Sen. John McCain turned his focus on the economy today. In a speech this morning at the National Fed. of Independent Business and eBay 2008 National Small Business Summit in Washington, McCain talked about his plan for helping small business. The Arizona senator praised small businesses as "what make the American economy run" and opened his speech with a joke:
The address was heavy on policy prescriptions, and McCain hit all his major points, including: honoring and expanding free-trade agreements with other nations, doubling the child tax exemption, phasing out the alternative minimum tax, and lowering — but not repealing — the estate tax. The latter, a tax on estates following death that mostly affects the wealthy — often referred to derisively as the "death tax" — has long been on the GOP hit list. The GOP-controlled Congress, including McCain, attemptedto repeal it in 2000, only to be thwarted by President Bill Clinton’s veto. Congressional Republicans tried and failed to repeal the tax in 2006. McCain blasted his Democratic opponent, Sen. Barack Obama (D-Ill.), for supporting an increase in the estate tax.
Another of my disagreements with Sen. Obama concerns the estate tax, which he proposes to increase to a top rate of 55 percent. The estate tax is one of the most unfair tax laws on the books, and the first step to reform is to keep it predictable and keep it low. After a lifetime building up a business, and paying taxes on every dollar that business earns, that asset should not be subjected to a confiscatory tax.
McCain also played to the GOP base with another item from its wish list, the flat tax. He reiterated his pledge to simplify the tax code by creating a flatter "alternative tax system."
It is not enough, however, to make little fixes here and there in the tax code — especially if you’re a small business owner filing under the individual tax. What we need is a simpler, a flatter and a fair tax code. As president, I will propose an alternative tax system. When this reform is enacted, all who wish to file under the current system could still do so. And everyone else could choose a vastly less complicated system with two tax rates and a generous standard deduction.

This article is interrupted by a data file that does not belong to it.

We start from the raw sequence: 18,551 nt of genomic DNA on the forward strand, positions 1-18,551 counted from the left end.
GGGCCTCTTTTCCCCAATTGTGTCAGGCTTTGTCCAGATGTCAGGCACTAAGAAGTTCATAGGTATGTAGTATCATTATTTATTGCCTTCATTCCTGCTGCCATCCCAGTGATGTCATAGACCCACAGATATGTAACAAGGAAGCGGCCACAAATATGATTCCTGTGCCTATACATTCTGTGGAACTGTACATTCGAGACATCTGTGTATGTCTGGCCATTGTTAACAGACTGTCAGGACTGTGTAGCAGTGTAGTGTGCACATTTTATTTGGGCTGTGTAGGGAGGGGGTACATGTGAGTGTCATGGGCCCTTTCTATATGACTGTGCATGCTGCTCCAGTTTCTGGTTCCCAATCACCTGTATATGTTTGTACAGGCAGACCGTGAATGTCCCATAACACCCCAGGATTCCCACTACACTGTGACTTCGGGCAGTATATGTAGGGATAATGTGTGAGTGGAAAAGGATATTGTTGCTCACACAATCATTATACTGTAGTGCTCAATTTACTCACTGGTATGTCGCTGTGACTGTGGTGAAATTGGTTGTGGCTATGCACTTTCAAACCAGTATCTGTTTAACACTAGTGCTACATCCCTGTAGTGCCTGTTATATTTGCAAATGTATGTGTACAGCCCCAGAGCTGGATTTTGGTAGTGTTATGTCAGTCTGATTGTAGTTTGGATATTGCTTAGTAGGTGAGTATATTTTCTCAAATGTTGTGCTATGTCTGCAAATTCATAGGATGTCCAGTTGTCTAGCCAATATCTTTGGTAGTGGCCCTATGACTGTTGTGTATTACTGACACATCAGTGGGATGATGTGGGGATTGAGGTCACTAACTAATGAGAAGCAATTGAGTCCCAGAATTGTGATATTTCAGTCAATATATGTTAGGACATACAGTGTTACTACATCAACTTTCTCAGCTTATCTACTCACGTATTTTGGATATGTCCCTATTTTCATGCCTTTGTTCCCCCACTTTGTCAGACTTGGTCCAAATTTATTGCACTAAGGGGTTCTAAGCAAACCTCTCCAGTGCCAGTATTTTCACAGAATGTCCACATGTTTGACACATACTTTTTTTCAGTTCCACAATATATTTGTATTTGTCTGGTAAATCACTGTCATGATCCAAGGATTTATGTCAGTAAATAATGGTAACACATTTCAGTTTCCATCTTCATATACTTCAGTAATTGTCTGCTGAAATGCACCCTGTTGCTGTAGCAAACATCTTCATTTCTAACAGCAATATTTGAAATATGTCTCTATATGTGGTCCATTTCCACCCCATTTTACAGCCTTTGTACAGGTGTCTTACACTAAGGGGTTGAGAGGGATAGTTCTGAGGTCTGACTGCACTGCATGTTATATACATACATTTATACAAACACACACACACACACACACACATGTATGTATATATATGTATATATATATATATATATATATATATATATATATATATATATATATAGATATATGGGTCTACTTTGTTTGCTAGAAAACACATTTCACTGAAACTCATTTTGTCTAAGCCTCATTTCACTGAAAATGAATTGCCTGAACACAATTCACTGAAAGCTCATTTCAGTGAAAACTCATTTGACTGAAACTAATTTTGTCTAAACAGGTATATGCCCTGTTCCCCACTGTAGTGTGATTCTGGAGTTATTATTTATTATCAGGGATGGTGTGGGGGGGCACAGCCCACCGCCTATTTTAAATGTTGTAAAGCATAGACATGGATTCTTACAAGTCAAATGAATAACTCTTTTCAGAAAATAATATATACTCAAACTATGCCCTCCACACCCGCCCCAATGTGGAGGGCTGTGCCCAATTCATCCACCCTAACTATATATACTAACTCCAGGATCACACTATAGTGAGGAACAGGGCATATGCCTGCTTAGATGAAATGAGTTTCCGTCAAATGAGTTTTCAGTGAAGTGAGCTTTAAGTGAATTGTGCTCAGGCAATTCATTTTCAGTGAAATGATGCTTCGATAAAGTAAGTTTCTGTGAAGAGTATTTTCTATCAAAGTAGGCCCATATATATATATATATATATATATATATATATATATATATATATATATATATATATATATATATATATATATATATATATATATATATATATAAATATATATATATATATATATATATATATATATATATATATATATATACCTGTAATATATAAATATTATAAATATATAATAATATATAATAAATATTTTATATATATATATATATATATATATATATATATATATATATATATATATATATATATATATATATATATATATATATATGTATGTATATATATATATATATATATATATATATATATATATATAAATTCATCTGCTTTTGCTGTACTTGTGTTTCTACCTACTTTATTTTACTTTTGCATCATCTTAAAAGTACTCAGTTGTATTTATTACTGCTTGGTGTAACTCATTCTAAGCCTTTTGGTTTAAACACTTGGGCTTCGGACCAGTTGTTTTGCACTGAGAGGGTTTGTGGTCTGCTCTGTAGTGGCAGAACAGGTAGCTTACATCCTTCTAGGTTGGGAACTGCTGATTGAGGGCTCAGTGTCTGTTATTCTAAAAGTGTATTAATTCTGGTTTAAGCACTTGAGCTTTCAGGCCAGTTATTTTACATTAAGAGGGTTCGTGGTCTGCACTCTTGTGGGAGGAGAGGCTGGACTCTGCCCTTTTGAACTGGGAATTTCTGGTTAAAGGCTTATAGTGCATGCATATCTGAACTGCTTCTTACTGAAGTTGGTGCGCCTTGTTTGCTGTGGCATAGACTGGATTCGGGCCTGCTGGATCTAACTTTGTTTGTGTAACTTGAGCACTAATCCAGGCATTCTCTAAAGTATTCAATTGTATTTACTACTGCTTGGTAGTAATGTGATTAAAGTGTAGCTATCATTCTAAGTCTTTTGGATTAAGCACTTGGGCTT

Americans do not resent paying their fair share of taxes. What they do resent, and especially if they’re trying to run a business, is being subjected to thousands of pages of needless and often irrational rules and demands from the IRS. We know from experience that no serious reform of the current tax code will come out of Congress, so now it is time to turn the decision over to the people. We are going to create a new and simpler tax system — and give the American people a choice.
After attacking Obama for "talking about raising taxes on those making over $250,000 — that includes small businesses" by eliminating the cap on the Social Security tax, McCain restated his promises to offer a tax credit for purchasing health insurance, to get tough in punishing corporate wrongdoing, to veto all legislation with earmarks or narrow special-interest giveaways and to order a review of all government programs to identify and root out inefficiency.
With an economic platform of cutting taxes, offering tax credits and promoting government non-intervention in trade and other economic matters, McCain presented himself as a solidly conservative alternative to the more liberal policies Obama outlined yesterday in North Carolina.
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